Ms. Kaminsky’s instructions are clear and concise and she uses ingredients that are fairly easy to find. All of the recipes are accompanied by stunning photographs that make your mouth water, taken by Ms. Kaminsky. The book includes an ingredients glossary, troubleshooting tips, a regular index and a food allergy index, which has the recipes broken up as gluten free, peanut free, soy free and tree nut free, which is very helpful. I highly recommend this book if you’re looking to break out of traditional baking and explore all of the flavors and tempting treats each season has to offer. I was so happy with the results of my test that my curiosity was piqued, so I did a short interview with Hannah Kaminsky:
SCV: What inspired you to use ingredients more commonly found in savory cooking, like avocado and basil, in your baking?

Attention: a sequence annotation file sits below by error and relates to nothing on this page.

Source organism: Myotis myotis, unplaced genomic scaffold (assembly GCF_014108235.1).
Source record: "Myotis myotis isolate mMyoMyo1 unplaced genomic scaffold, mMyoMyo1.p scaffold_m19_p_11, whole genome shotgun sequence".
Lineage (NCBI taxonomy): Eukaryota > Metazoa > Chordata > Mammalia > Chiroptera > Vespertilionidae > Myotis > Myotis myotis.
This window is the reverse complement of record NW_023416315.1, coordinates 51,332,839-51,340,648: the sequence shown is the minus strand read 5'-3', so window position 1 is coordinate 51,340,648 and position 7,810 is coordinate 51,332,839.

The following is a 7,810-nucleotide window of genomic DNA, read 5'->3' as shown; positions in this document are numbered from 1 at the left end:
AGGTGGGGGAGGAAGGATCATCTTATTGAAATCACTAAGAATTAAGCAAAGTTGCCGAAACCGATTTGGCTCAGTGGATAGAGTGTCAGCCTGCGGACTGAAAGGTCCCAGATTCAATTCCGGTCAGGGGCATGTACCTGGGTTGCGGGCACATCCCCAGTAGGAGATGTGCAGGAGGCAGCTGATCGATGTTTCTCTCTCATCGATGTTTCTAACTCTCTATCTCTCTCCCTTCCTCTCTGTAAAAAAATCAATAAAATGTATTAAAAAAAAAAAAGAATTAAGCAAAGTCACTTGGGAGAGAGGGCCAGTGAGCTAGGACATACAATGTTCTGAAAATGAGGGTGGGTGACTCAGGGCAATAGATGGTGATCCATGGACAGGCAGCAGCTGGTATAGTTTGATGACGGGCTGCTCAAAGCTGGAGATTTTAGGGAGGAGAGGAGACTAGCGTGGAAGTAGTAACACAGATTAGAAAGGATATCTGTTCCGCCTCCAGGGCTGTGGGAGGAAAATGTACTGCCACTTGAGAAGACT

HK: I think that there are so many wonderful flavors and ingredients that are simply underutilized when it comes to desserts. So many fruits and vegetables that we might not think of as “sweet” actually have very powerful sweet flavors when coaxed through cooking and seasoning properly. It seems a shame to overlook these unique tastes, just because they’re not as familiar! There’s also that ever-present sense of seasonality that I take with me into the pastry kitchen, that pushes me to use what I have and what’s at its prime in that moment, rather than reaching for the mealy apples from cold storage in summer for example.
SCV: This book focuses on the seasons. When it comes to baking, do you have a favorite season? Why?
HK: Now that’s an easy one: Summer! It seems like everything is ripe and delicious all at once, with an abundance of berries, stone fruits, and so many other delicious ingredients that are practically self-contained desserts withough any further tinkering necessary. Savory chefs get more excited about Spring, what with the wild greens and baby vegetables that it brings, but summer is the height of seasonal baking in my eyes.